Sgt-Major 1931 Edward Thomas Cutler was born in Watford in 1878. He enlisted into the Scots Guards in 1898 and saw service in South Africa in the Second Boer War. By 1914 he was married with three children, and was appointed Quartermaster Sergeant of 1st Battalion just before it went to France in August 1914. Cutler served with the battalion until being returned home on 24 November 1916. After spending some time with the 3rd (Reserve) Battalion, he went back to the 1st in France in August 1918 (coincidentally exactly four years after he first landed there). His service continued until 1933, by which date he had been commissioned and was at the rank of Captain. Cutler served with the Shanghai Defence Force in 1927.
Sergeant 10321 David Dickson was aged 23 when he enlisted in Glasgow in September 1914. After training with 3rd (Reserve) Battalion he went to France in February 1915 with a draft for 1st Battalion. He was promoted Sergeant in June 1915, having been for some time an orderly room clerk. In the following August he was appointed Orderly Room Sergeant. In October 1917 he was returned home and attended a course at No. 3 Officer Cadet Battalion. He was commissioned as an officer of the North Staffordshire Regiment in July 1918 and was posted to the 51st (Graduated) Battalion of the Royal Warwickshire Regiment. He survived the war.
Lance Corporal 12050 Robert Gordon Hattle was aged 25 when he enlisted in Edinburgh in November 1914. After training with 3rd (Reserve) Battalion he went to France in April 1915 . Hattle sustained a shrapnel wound to his left leg while serving with 1st Battalion in the Battle of Loos in September 1915 but was able to rejoin the unit the following month. Promoted to Sergeant in 1917, he continued to serve with the battalion until he was returned home due to illness in November 1919.
Captain Hugh Wansey Bayley, Royal Army Medical Corps, was the battalion’s Medical Officer. Quite why his name was typed as Thyle is unknown. Born in 1872 he was also a veteran of the Second Boer War and after the Great War went on to become a notable Clinical Pathologist at the National Hospital for Paralysisand Vice President of the Society for the Prevention of Venereal Disease.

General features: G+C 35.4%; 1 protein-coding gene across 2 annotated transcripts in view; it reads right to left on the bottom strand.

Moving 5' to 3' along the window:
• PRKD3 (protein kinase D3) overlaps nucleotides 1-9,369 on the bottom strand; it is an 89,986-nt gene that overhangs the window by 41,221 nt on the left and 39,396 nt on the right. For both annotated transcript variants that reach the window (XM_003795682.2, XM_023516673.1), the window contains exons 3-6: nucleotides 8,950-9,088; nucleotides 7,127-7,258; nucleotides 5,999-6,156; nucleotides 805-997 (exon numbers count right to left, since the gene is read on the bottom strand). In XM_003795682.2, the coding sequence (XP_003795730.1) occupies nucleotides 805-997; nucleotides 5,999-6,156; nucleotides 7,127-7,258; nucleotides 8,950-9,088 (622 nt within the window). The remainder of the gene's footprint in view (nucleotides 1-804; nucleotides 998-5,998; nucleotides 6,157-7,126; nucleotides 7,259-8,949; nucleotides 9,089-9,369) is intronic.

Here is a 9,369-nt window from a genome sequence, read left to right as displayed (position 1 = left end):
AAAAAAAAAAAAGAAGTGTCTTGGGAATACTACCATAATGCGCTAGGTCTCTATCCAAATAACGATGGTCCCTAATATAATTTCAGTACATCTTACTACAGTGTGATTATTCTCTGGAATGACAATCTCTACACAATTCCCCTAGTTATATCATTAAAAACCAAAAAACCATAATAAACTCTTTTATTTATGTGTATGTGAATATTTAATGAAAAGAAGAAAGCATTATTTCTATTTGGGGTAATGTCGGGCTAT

The “Times” of 12 December 1917 announced that Grey had been posthiously awarded the Albert medal in gold.
AN OFFICER’S SACRIFICE OF HIS LIFE
Story of a Noble Deed
The King has awarded the Albert Medal in gold in recognition of the conspicuous gallantry and self-sacrifice of 2nd Lt. Grey de L. Leach, late of the 1st Bn. Scots Guards. The circumstances are as follows:
“In France on Sept. 3rd, 1916, Lieutenant Leach was examining bombs in a building in which two non-commissioned officers were also at work, when the fuse of one of the bombs ignited. Shouting a warning he made for the door, carrying the bomb pressed close to his body, but on reaching the door he found other men outside, so that he could not throw the bomb away without exposing others to great danger. He continued therefore to press the bomb to his body until it exploded, mortally wounding him. Lieutenant Leach might easily have saved his life by thowing the bomb away or dropping it on the ground and seeking shelter, but either course would have endangered the lives of those in or around the building. He sacrificed his own life to save the lives of others.”
The “History of the Guards Division” suggest that this was the first time on which a Guards officer had received this particular award.
There is a splended brass memorial to Grey in St Mary & St Nicholas Church in Leatherhead, Surrey.
Service record of Grey De Lèche Leach (National Archives WO339/47788)
War diary of 1st Scots Guards (National Archives WO95/1929)
Army List 1914-1916
Times Digital Archive